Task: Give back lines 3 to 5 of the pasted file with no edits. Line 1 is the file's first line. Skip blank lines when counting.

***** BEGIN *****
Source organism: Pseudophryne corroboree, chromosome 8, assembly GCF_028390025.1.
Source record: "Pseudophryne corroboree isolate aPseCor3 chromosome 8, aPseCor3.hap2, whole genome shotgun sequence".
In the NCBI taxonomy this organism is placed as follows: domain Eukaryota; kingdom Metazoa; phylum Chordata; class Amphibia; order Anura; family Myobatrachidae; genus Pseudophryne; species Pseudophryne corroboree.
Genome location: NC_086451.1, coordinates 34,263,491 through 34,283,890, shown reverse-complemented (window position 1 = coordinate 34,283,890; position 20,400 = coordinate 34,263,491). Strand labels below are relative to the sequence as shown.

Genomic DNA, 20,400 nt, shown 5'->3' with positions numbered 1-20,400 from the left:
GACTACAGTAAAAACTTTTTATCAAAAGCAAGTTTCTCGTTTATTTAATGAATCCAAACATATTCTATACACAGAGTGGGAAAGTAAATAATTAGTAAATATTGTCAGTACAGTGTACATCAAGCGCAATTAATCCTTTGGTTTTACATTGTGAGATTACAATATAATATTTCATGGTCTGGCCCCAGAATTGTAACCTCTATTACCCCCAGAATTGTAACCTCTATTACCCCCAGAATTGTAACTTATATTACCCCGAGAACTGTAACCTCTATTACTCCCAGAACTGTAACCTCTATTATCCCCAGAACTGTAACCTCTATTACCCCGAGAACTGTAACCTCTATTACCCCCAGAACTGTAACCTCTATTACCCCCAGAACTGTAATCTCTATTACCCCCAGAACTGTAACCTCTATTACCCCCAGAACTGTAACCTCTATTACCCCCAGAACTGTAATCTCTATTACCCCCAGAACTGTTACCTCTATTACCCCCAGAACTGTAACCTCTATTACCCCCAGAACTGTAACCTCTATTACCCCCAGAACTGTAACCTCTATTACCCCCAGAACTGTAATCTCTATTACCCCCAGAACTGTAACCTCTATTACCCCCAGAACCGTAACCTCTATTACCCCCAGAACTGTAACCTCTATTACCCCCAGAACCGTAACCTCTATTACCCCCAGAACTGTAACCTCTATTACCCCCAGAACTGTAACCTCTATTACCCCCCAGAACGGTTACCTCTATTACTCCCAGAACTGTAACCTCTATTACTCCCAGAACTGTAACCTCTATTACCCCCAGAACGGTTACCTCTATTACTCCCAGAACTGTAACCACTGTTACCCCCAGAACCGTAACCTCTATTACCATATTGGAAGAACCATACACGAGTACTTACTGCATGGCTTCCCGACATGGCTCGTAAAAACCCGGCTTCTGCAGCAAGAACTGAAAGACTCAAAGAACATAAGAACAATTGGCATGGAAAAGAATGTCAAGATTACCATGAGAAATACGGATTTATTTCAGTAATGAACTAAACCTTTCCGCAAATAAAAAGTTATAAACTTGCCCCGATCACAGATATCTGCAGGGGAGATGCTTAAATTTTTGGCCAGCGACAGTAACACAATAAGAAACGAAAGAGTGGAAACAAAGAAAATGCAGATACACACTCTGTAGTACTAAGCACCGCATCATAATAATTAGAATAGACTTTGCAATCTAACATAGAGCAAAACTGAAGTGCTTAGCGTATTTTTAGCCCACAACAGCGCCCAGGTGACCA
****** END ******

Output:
In the NCBI taxonomy this organism is placed as follows: domain Eukaryota; kingdom Metazoa; phylum Chordata; class Amphibia; order Anura; family Myobatrachidae; genus Pseudophryne; species Pseudophryne corroboree.
Genome location: NC_086451.1, coordinates 34,263,491 through 34,283,890, shown reverse-complemented (window position 1 = coordinate 34,283,890; position 20,400 = coordinate 34,263,491). Strand labels below are relative to the sequence as shown.

Genomic DNA, 20,400 nt, shown 5'->3' with positions numbered 1-20,400 from the left: